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Piaget (1932) and subsequent researchers have reported that young children's moral judgments are based more on the outcomes of actions than on the agents' intentions. The current study investigated whether negligence might also influence these judgments and explain children's apparent focus on outcome. Children (3-8 years of age) and adults (N=139) rated(More)
This study investigated the claim (e.g., Vosniadou & Brewer's, 1992) that children have naive "mental models" of the earth and believe, for example, that the earth is flat or hollow. It tested the proposal that children appear to have these misconceptions because they find the researchers' tasks and questions to be confusing and ambiguous. Participants were(More)
This study aimed to identify the age by which children begin to demonstrate a biological understanding of the human body and the idea that the purpose of body functioning is to maintain life. The study also explored the influence of education, culturally specific experiences and religion on knowledge acquisition in this domain. Children aged between 4 and 7(More)
Two experiments were conducted to investigate the influences on 4-8 year-olds' and adults' moral judgments. In both, participants were told stories from previous studies that had indicated that children's judgments are largely outcome-based. Building on recent research in which one change to these studies' methods resulted in substantially more(More)
This study explored the development of understanding of death in a sample of 4- to 11-year-old British children and adults (N=136). It also investigated four sets of possible influences on this development: parents' religion and spiritual beliefs, cognitive ability, socioeconomic status, and experience of illness and death. Participants were interviewed(More)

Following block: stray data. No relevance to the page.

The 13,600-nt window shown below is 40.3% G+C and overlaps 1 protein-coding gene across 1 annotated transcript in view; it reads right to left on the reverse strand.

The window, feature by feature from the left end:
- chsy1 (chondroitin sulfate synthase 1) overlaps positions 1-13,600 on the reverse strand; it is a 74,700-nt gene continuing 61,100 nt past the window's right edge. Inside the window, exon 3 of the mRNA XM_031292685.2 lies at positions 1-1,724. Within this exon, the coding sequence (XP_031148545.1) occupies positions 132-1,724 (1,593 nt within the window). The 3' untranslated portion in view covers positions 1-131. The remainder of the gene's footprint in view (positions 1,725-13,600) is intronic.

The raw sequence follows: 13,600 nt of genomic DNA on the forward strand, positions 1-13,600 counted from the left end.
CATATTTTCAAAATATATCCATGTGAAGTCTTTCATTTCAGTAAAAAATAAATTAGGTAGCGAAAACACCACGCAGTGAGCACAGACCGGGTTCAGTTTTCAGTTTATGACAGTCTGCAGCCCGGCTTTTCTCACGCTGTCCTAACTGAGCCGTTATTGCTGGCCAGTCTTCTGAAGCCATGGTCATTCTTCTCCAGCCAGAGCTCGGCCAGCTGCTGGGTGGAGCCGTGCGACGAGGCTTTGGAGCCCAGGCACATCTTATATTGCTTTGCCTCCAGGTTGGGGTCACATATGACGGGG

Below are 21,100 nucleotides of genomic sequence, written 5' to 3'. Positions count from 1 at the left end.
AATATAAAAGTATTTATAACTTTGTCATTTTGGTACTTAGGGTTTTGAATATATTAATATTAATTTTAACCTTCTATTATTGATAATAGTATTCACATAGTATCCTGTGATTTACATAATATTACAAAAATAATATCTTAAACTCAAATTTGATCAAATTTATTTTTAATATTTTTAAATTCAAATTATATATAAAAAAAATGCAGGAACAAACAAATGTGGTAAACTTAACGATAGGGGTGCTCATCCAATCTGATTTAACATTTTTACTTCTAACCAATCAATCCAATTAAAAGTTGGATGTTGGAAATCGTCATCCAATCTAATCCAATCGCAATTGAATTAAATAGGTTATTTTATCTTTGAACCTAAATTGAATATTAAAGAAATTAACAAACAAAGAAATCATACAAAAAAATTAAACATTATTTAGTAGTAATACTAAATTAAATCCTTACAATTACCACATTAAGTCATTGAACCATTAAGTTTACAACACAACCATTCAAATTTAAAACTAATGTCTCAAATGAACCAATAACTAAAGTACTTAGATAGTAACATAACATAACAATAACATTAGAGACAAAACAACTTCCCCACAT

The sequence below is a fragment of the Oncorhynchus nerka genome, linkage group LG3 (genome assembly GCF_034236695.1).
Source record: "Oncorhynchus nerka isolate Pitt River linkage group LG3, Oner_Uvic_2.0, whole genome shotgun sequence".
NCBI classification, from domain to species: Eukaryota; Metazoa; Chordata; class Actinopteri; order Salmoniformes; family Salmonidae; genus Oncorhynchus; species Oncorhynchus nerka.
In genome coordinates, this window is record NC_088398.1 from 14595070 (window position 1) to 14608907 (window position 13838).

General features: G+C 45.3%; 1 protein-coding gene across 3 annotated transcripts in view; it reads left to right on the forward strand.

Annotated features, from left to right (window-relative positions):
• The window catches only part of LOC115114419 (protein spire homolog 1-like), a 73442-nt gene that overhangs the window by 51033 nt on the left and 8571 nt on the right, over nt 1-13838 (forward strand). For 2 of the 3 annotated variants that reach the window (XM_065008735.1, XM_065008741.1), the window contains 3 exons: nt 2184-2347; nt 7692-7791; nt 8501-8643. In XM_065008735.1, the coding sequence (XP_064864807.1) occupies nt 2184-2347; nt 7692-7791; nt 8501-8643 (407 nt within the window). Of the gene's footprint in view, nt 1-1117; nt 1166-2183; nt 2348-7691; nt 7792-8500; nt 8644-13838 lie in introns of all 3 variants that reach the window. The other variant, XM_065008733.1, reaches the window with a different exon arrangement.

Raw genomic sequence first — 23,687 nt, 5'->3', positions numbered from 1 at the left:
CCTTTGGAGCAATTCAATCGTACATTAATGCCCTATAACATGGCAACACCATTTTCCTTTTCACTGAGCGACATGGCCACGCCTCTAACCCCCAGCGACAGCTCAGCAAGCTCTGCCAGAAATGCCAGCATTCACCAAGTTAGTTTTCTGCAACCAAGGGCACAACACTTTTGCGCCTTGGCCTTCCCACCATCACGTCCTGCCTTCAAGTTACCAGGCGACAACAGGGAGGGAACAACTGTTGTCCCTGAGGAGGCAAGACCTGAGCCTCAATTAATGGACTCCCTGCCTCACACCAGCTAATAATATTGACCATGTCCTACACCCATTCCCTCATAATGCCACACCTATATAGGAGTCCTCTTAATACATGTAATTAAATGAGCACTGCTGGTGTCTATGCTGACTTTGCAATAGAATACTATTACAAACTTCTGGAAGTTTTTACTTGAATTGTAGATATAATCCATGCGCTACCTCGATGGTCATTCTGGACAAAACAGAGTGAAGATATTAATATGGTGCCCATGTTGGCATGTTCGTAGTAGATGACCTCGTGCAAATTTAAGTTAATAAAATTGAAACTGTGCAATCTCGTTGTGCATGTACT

The influence of intention and outcome information on moral judgments was investigated by telling children aged 4-8yearsandadults (N=169) stories involving accidental harms (positive intention, negative outcome) or attempted harms (negative intention, positive outcome) from two studies (Helwig, Zelazo, & Wilson, 2001; Zelazo, Helwig, & Lau, 1996). When the(More)
When children are asked to draw the Earth they often produce intriguing pictures in which, for example, people seem to be standing on a flat disc or inside a hollow sphere. These drawings, and children's answers to questions, have been interpreted as indicating that children construct naïve, theory-like mental models of the Earth (e.g. Vosniadou & Brewer,(More)
This study explored British and Pakistani 4- to 7-year-olds' (N = 188) understanding of death. The aim was to examine possible influences on the acquisition of the subcomponents of the death concept by investigating how they are understood by children of different ages and cultural and religious backgrounds. Three groups of children were compared: White(More)
Vosniadou and Brewer (1992) claim that children's drawings and answers to questions show that they have naive, theory-like 'mental models' of the earth; for example, they believe it to be flat, or hollow with people inside. However, recent studies that have used different methods have found little or no evidence of these misconceptions. The contrasting(More)
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